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The Daily Wildcat

74° Tucson, AZ

The Daily Wildcat

The Daily Wildcat

 

    Before you graduate

    Bored? Look no further. Moments of boredom shall now be few and far between — that is, if you take advantage of these events and places. I bet you did not realize how large Tucson really is until now — how about a little bit of poetry, some crowded street vendors and a couple of biomes to get started?

    Particularly poetic experiences

    The UA Poetry Center is nationally recognized and sitting in your own backyard. You know what that means — take advantage of this honking piece of history and its first-rate resource while you still can! Famous poets from around the world participate in readings throughout the semester. The Poetry Center has invited Liza Porter, the 2009 Mary Ann Campau Fellow to read on March 25 at 8 p.m. For more information on events and poetry competitions, visit poetrycenter.arizona.edu.

    More than flimsy tents and boiled hot dogs

    Fourth Avenue bulges at the seams: Hundreds upon hundreds of vendors selling trinkets, rugs, paintings, vases, pizza, hot dogs, etc. squeeze into the street, line the sidewalks and hold up traffic. Music vibrates off buildings, competing with the thousands of conversations and innumerable footsteps. Every Tucsonan may or may not be there. The Fourth Avenue Spring Street Fair takes place March 19 to March 21 from 10 a.m. to 6 p.m. You will need to set aside at least three hours if you want the whole experience. For more information visit fourthavenue.org/fairs/general-information.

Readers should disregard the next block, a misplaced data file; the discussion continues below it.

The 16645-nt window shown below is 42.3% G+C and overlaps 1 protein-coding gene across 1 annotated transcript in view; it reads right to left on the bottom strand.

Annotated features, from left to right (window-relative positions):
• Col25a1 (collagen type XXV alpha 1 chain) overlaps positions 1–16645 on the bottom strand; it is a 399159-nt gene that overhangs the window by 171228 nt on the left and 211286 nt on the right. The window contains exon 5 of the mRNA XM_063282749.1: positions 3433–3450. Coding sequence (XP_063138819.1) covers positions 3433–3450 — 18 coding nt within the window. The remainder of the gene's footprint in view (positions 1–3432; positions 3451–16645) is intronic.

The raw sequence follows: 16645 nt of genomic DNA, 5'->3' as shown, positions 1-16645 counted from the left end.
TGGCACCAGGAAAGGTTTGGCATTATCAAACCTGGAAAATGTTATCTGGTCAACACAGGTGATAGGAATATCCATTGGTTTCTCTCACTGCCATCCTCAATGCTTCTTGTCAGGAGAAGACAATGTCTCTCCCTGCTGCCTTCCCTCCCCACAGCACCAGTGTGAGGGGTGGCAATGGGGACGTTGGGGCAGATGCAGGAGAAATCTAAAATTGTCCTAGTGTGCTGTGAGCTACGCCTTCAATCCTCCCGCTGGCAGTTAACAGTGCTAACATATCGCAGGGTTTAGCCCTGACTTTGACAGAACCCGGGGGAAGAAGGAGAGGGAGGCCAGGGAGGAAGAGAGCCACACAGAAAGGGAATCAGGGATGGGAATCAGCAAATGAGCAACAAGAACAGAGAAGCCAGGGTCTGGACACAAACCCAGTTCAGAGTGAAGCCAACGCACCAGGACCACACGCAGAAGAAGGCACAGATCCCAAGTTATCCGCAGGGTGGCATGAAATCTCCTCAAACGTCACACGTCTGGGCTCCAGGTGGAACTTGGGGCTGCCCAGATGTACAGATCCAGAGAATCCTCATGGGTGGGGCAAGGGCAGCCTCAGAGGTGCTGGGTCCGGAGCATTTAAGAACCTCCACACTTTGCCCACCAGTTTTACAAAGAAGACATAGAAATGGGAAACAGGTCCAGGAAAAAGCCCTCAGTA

A global trip in miniature

    It is a bit of a drive, but worth every mile. Biosphere 2 may be one of the few places where you can stroll through mangrove wetlands, a fog desert, savannah grasslands and a rainforest in a little more than an hour’s time. Follow stairs deeper into the biosphere and you can even observe an ocean complete with a coral reef. Between 1991 and 1994, two groups of researchers were sealed in Biosphere 2 for months on end. Trapped under globes made of glass, the biomes are still being used for researching the relationships between human life and earth, studying space science and nurturing endangered plants back into the environment. Pathways have been constructed through trees and bushes from around the world, allowing tour groups easy access between the environments. There are even lungs — not human lungs, but two massive, sealed off structures designed back in the day to keep Biosphere 2 from imploding or exploding due to changes in oxygen levels. Its echo ability is astounding: Youtube “”Biosphere 2 lung chant”” to hear the blessing monks bestowed on the lungs before it opened. Located at 32540 S. Biosphere Rd., Biosphere 2 is open from 9 a.m. to 4 p.m. every day except Thanksgiving and Christmas. Student tickets are discounted at half price ($10). For more information visit www.b2science.org.

    — Kim Kotel

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